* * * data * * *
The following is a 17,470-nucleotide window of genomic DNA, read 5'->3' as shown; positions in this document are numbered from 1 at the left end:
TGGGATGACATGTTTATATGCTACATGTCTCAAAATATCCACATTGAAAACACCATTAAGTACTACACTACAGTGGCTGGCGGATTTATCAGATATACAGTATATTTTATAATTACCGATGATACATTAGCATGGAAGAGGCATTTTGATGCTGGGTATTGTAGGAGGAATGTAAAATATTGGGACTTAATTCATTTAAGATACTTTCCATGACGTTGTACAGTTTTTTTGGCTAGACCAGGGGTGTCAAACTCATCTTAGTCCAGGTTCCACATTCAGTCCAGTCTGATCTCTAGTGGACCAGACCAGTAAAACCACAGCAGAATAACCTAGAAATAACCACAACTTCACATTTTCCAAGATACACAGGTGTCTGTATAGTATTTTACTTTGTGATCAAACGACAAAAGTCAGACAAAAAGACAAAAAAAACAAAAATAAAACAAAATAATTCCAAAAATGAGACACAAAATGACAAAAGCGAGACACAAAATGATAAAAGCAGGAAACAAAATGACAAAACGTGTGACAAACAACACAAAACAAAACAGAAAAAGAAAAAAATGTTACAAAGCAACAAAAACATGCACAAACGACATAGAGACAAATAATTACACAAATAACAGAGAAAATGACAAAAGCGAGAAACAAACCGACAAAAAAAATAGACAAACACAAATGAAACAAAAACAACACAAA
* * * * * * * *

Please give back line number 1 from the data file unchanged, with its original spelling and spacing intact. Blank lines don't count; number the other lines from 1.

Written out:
The following is a 17,470-nucleotide window of genomic DNA, read 5'->3' as shown; positions in this document are numbered from 1 at the left end: